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Ward 6 - Richard Pootmans

November 2022 Newsletter


Hello Ward 6!

I would like to thank those who attended our Remembrance Day ceremony at Battalion Park. We had a beautiful commemoration that was enhanced by the presence of all of you who were present.

In this edition of the November newsletter, you will read about fluoride, the Westbrook LAP, Service Plan & Budget 2023-2026, food bank donations and much more.


Remembering Indigenous Veterans- Spotlight

We had the privilege of having the Daughter Marina Crane and Granddaughter Janelle Crane-Starlight of the late Indigenous Veteran Leonard Ralph Crane join us for our Remembrance Day ceremony. We commemorated with them as they laid the Indigenous Veteran wreath on behalf of Leonard Ralph Crane and all Indigenous Veterans.


Born July 15, 1926, died December 5, 1978

Written by the oldest daughter Hapan, 'Marina Crane'. Kinyewakan ’Flying Holy’


My late father ran away from an Indian residential school in Edmonton. He was brought back to that school and his punishment for running away was being forced to stay in a cold attic to sleep where they kept the bodies of dead children.

Lest we forget  


Leonard Ralph Crane’s Service Record:

WWII started when my late father was 13 years old & he was 19 when it ended. He enlisted at the age of 18, on September 27, 1944. During his year of enlistment one of his duties was to guard German prisoners of war. At the age of 18,  upon completion of his basic training on April 13, 1945, in Orillia, Ontario, he waited for overseas deployment.  As he waited for deployment, WWII ended September 2, 1945, a few months after he turned 19.

He served proudly from ages 18 to 19 (September 27, 1944 to February 7, 1946). After WWII my dad, at the age of 22, married my mom, Rose Dorothy Kinyewakan on January 17, 1949. Together they had 8 children.

My dad undertook Military Service after WWII with the Princess Patricia’s Canadian Light Infantry at the Calgary Curry Barracks, and was with them until about 1960. I remember him proudly wearing a Scottish kilt in Military Parades.

Despite my father serving in a colonial war for a country which didn't allow his people to vote or recognize him as an Indigenous man while serving in the military, with a risk of losing his indigenous status the longer he served, he still took great pride in being able to represent Indigenous people.

Some Indigenous veterans lost their status if they lived away from their First Nations home longer than four years. As Tsuut’ina leased lands to the Military, my father’s status showed him living on a First Nation over four years.

Most Indigenous veterans like my late dad were not given a military pension, compensation for day school, nor compensation for Indian residential school.

Lest we forget these indigenous veterans who suffered traumatic events throughout their lives.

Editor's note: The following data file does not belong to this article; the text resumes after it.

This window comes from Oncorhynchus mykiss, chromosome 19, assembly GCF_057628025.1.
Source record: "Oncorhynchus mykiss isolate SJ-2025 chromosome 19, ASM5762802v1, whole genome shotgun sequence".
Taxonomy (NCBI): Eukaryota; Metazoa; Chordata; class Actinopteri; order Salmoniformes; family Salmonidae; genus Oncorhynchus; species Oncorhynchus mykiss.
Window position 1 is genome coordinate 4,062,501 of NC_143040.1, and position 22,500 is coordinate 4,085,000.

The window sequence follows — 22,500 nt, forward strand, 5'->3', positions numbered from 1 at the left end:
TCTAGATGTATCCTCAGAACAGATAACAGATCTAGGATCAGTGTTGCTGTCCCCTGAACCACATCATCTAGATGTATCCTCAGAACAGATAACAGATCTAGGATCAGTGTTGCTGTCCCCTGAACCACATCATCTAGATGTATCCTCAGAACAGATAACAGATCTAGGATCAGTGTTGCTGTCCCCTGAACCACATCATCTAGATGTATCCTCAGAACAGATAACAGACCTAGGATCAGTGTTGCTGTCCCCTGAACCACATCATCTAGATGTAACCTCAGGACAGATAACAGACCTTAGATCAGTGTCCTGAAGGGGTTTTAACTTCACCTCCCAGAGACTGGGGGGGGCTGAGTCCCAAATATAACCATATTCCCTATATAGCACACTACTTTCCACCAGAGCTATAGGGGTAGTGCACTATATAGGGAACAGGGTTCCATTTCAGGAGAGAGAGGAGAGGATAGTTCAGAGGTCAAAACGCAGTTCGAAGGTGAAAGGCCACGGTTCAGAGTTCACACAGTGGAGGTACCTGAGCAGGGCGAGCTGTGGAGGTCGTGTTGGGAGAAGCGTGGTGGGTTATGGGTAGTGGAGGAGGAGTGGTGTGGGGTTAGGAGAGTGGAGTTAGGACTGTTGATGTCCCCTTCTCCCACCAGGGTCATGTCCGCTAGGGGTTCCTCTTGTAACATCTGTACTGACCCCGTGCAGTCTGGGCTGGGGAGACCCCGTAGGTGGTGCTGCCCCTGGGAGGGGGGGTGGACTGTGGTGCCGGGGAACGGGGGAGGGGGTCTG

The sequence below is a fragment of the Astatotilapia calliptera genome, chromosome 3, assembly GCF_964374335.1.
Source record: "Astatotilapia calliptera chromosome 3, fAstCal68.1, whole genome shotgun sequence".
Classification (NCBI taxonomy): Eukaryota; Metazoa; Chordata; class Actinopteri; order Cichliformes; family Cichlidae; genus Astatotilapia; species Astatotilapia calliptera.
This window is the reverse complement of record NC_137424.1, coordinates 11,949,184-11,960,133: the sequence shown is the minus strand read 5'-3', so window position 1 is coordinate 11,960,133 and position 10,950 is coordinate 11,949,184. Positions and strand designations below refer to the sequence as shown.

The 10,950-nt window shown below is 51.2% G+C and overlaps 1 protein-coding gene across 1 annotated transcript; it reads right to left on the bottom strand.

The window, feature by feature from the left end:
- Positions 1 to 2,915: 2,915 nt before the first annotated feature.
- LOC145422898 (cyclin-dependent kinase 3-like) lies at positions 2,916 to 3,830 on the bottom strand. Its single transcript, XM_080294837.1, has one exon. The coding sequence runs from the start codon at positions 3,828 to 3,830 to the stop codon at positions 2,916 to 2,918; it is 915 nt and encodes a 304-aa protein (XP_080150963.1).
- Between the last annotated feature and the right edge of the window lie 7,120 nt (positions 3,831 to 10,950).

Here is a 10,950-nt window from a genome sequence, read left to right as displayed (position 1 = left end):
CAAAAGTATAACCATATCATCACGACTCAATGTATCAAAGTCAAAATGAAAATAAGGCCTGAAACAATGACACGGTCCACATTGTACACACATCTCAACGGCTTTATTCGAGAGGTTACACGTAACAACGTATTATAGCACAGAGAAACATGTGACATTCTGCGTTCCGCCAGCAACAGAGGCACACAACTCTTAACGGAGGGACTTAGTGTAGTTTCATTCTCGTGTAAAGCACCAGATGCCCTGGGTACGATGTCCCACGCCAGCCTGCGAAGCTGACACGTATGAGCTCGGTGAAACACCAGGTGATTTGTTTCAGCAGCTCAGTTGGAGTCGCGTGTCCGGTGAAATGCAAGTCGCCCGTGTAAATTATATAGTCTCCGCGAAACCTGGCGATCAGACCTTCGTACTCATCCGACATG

Remember and honour our Indigenous Veterans who fought to protect Kanata and proudly represent their communities despite the trauma they endured in their youth.

“De anpetu kin Akichitab hena wicayoni Han Pte ye”

Today we honor those warriors


Remembrance Day Ceremony Feedback Survey

The Ward 6 office is always trying to improve the Remembrance Day ceremony and we want to hear your thoughts. Take our feedback survey so that we can deliver a day that truly honours our veterans. 


Food Bank

Starting December 1 – 11, we need your help in participating in the Mayor's Food Drive in support of the Calgary Food Bank. This year, Councillors and residents from all 14 Wards will be competing to see who can donate the most. Non-perishable donations in Ward 6 will be accepted at the following locations:

  • Signal Hill Library 5994 Signal Hill Centre SW
    • Monday-Thursday 10 am - 9 pm Friday-Sunday 10 am - 5 pm
  • SCA Community Association Centre 277 Strathcona SW,
    • Weekdays 9 am - 7 pm in foyer
  • Glamorgan Community Association 4207 - 41 Ave SW
    • Tuesday/Thursday 10 am to 1 pm
    • Wednesday/Friday 1 pm to 4 pm
  • Westgate Community Association Centre- 4943 8 Ave SW
    • ​​​​​​​Mon-Thurs. 8:30 am - 11:30 am

If you are unable to make it to the in-person location you can also donate monetary contributions here on our donation page. Help us feed fellow Calgarians who need our assistance this holiday season.


Support Local

This holiday season consider supporting local businesses while doing your gift shopping. Did you know that if every Calgarian spent $10/month at a local business, we would then see an additional 82 jobs and an increase of $8.3 million in our Gross Domestic Product?! There are a multitude of reasons to support local, such as supporting the local economy, supporting your neighbourhood’s uniqueness, and you can find one-of-a-kind goods, just to name a few. To find out more information on #SupportLocalYYC visit

If you have a local Ward 6 business, send your information to so we can help promote it on our social channels and newsletter.


Service Plan & Budget 2023-2026

Thank you to everyone who took the time to write Councillor Pootmans with their concerns and direction on how they wanted to see the 2023 – 2026 budget addressed.  Many specific issues were raised, and as well, many had a common thread.